Two other candidates are also in the race for the presidential post but are considered outsiders. They are Muharrem Ince a former CHP leader who lost the last presidential election to Erdogan in 2018, and Sinan Ogan, a former academic who has the backing of an anti-immigrant nationalist party. Ince, who heads the Homeland Party, has come under criticism from Kilicdaroglu supporters who accuse him of splitting the votes and forcing the elections into a runoff.
The main issue for the elections is the economy and high inflation that has eaten away families’ purchasing power.
In Istanbul, tea-shop owner Cengiz Yel said he would vote “for change” because of the government’s mishandling of the economy.
“We worry about the rent, the electricity, and other bills.” Yel said. “For the past year, I have been starting each new month with more debt.”
Others profess their enduring love for a leader who improved infrastructure in the country and lifted many out of poverty in the early years of his rule.
“I love my nation. I want to be with a leader who serves his nation,” said Arif Portakal, a 65-year-old Erdogan supporter in Istanbul.
The campaign has been marred by some violence. On Sunday, protesters in the eastern city of Erzurum hurled rocks as Istanbul’s mayor, Ekrem Imamoglu, was campaigning on Kilicdaroglu’s behalf from the top of a bus. At least seven people were hurt.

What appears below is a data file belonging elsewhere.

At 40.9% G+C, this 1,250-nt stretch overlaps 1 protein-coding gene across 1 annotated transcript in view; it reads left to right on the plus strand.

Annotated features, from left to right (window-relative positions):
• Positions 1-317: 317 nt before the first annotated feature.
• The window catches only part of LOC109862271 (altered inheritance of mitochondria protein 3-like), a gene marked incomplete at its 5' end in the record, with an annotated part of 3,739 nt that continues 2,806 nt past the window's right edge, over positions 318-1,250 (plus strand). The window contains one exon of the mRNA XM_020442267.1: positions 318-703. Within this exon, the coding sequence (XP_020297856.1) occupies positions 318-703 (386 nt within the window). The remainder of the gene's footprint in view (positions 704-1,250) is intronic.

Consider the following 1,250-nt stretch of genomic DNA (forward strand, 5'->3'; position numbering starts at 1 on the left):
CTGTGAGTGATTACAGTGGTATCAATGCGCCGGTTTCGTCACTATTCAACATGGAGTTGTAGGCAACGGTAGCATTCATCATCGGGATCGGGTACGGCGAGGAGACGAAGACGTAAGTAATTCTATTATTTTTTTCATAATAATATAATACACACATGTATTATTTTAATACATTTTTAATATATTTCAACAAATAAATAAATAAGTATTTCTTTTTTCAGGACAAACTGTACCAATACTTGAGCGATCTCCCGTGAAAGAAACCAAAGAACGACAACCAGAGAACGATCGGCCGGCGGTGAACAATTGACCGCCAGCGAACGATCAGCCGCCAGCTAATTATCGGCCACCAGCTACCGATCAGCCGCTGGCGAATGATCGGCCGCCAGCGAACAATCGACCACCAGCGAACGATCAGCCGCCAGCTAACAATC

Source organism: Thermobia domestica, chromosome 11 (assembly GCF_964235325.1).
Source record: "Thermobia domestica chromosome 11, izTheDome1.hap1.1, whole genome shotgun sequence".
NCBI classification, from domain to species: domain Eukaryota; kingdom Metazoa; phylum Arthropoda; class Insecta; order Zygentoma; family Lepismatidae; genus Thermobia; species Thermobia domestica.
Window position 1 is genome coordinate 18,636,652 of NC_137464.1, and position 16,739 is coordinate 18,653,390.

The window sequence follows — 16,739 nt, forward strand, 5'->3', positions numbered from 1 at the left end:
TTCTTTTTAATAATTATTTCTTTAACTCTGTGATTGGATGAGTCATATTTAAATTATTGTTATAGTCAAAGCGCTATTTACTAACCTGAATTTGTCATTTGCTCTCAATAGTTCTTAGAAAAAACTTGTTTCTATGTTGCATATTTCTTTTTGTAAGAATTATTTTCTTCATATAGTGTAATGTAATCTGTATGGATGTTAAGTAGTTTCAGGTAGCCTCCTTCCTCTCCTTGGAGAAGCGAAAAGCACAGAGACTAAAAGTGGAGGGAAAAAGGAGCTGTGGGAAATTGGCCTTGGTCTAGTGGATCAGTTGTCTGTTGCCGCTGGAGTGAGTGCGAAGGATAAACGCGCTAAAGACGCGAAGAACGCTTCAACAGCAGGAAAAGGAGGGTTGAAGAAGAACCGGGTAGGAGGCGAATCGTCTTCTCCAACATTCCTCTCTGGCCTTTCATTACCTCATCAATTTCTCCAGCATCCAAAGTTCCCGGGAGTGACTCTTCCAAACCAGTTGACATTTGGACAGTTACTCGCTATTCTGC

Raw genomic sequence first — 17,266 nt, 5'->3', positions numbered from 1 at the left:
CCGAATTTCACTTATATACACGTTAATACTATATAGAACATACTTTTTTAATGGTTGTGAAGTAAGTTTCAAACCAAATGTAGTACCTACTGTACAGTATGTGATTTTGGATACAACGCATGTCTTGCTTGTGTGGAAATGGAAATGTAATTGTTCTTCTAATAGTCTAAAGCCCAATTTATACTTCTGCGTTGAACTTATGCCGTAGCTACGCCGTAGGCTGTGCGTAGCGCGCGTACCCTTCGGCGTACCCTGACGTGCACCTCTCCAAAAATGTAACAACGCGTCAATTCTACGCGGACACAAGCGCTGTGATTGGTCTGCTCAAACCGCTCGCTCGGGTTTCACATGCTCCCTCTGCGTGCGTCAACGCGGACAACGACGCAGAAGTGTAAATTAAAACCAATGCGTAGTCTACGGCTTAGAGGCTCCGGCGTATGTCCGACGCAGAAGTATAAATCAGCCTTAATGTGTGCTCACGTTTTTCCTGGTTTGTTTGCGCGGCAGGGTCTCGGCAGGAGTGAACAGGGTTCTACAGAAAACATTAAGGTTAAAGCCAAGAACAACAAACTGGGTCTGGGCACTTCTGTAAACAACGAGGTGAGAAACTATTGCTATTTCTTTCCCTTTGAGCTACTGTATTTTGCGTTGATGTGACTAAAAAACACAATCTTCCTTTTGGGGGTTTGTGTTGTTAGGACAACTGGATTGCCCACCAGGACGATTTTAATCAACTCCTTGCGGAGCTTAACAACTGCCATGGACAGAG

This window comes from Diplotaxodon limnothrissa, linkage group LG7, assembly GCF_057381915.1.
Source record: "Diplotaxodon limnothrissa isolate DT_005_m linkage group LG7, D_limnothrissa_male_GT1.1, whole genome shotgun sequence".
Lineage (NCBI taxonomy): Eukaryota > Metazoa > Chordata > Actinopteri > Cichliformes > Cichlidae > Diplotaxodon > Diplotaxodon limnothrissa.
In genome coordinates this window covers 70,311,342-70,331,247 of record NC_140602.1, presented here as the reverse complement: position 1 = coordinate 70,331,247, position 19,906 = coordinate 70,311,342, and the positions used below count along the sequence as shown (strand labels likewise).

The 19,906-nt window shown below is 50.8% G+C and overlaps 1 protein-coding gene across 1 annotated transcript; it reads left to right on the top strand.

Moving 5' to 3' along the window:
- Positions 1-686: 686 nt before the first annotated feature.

Voters will also cast votes to fill seats in the 600-member parliament. The opposition would need at least a majority to be able to enact some of the democratic reforms it has promised.
More than 64 million people, including 3.2 million expatriate Turkish citizens, are eligible to vote. More than 1.6 million people have already voted in ballots overseas or at airports. Voter turnout in Turkey is traditionally high.
There are concerns over how voters among the 3 million people who have been displaced following the earthquake that devastated 11 provinces will be able to vote. Officials say only 133,000 people who were forced to leave their hometowns have registered to vote at their new locations. Some political parties and nongovernmental organizations plan to transport evacuees back to the earthquake zone to allow them to vote.
Many have questioned whether Erdogan would accept an electoral defeat.
In 2015, Erdogan is believed to have worked behind the scenes to block coalition talks after his ruling party lost its parliamentary majority in elections. The party regained a majority in repeat elections a few months later. And in 2019, the ruling party challenged the results of local elections in Istanbul after the AKP lost the mayoral seat. That time, however, the party suffered a more humiliating defeat in the repeat election.
Observers are keen to see whether an organized opposition can overcome the hurdles in a country where the leader exerts strong control over the media, the judiciary and the electoral body, and nevertheless achieve a peaceful change of regime.
“The world is watching because this is also an experiment, because Turkey, like some other countries, has been going down the authoritarian path for a while,” said Unluhisarcikli. “And if this trajectory can be reversed through elections only, that could set an example for other countries.”
Mehmet Guzel contributed from Istanbul.